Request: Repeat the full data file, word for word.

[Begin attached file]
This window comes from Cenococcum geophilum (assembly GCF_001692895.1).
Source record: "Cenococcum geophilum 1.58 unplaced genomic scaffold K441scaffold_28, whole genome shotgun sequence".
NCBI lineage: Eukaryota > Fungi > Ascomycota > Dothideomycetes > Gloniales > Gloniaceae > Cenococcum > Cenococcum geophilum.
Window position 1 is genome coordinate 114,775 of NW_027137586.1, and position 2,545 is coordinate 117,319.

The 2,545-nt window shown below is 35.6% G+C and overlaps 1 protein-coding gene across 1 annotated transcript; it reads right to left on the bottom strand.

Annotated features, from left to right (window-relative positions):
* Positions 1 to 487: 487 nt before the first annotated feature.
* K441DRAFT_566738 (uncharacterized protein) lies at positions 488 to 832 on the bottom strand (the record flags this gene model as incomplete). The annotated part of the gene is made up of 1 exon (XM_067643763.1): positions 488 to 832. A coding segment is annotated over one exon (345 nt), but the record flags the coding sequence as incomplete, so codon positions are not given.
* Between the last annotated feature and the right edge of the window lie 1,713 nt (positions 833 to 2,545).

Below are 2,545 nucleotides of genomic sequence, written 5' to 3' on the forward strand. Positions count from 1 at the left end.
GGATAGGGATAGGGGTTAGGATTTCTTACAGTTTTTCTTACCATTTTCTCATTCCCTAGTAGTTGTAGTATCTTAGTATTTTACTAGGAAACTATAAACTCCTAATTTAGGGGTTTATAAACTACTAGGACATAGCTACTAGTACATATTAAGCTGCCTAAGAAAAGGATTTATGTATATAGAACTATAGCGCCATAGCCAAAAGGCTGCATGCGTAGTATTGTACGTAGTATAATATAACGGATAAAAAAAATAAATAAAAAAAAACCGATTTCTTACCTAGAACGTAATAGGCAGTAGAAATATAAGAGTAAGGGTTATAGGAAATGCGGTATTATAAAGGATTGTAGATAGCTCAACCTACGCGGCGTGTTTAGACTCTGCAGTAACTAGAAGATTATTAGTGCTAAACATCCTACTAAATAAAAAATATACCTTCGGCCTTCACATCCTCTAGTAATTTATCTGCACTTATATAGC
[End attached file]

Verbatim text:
This window comes from Cenococcum geophilum (assembly GCF_001692895.1).
Source record: "Cenococcum geophilum 1.58 unplaced genomic scaffold K441scaffold_28, whole genome shotgun sequence".
NCBI lineage: Eukaryota > Fungi > Ascomycota > Dothideomycetes > Gloniales > Gloniaceae > Cenococcum > Cenococcum geophilum.
Window position 1 is genome coordinate 114,775 of NW_027137586.1, and position 2,545 is coordinate 117,319.

The 2,545-nt window shown below is 35.6% G+C and overlaps 1 protein-coding gene across 1 annotated transcript; it reads right to left on the bottom strand.

Annotated features, from left to right (window-relative positions):
* Positions 1 to 487: 487 nt before the first annotated feature.
* K441DRAFT_566738 (uncharacterized protein) lies at positions 488 to 832 on the bottom strand (the record flags this gene model as incomplete). The annotated part of the gene is made up of 1 exon (XM_067643763.1): positions 488 to 832. A coding segment is annotated over one exon (345 nt), but the record flags the coding sequence as incomplete, so codon positions are not given.
* Between the last annotated feature and the right edge of the window lie 1,713 nt (positions 833 to 2,545).

Below are 2,545 nucleotides of genomic sequence, written 5' to 3' on the forward strand. Positions count from 1 at the left end.
GGATAGGGATAGGGGTTAGGATTTCTTACAGTTTTTCTTACCATTTTCTCATTCCCTAGTAGTTGTAGTATCTTAGTATTTTACTAGGAAACTATAAACTCCTAATTTAGGGGTTTATAAACTACTAGGACATAGCTACTAGTACATATTAAGCTGCCTAAGAAAAGGATTTATGTATATAGAACTATAGCGCCATAGCCAAAAGGCTGCATGCGTAGTATTGTACGTAGTATAATATAACGGATAAAAAAAATAAATAAAAAAAAACCGATTTCTTACCTAGAACGTAATAGGCAGTAGAAATATAAGAGTAAGGGTTATAGGAAATGCGGTATTATAAAGGATTGTAGATAGCTCAACCTACGCGGCGTGTTTAGACTCTGCAGTAACTAGAAGATTATTAGTGCTAAACATCCTACTAAATAAAAAATATACCTTCGGCCTTCACATCCTCTAGTAATTTATCTGCACTTATATAGC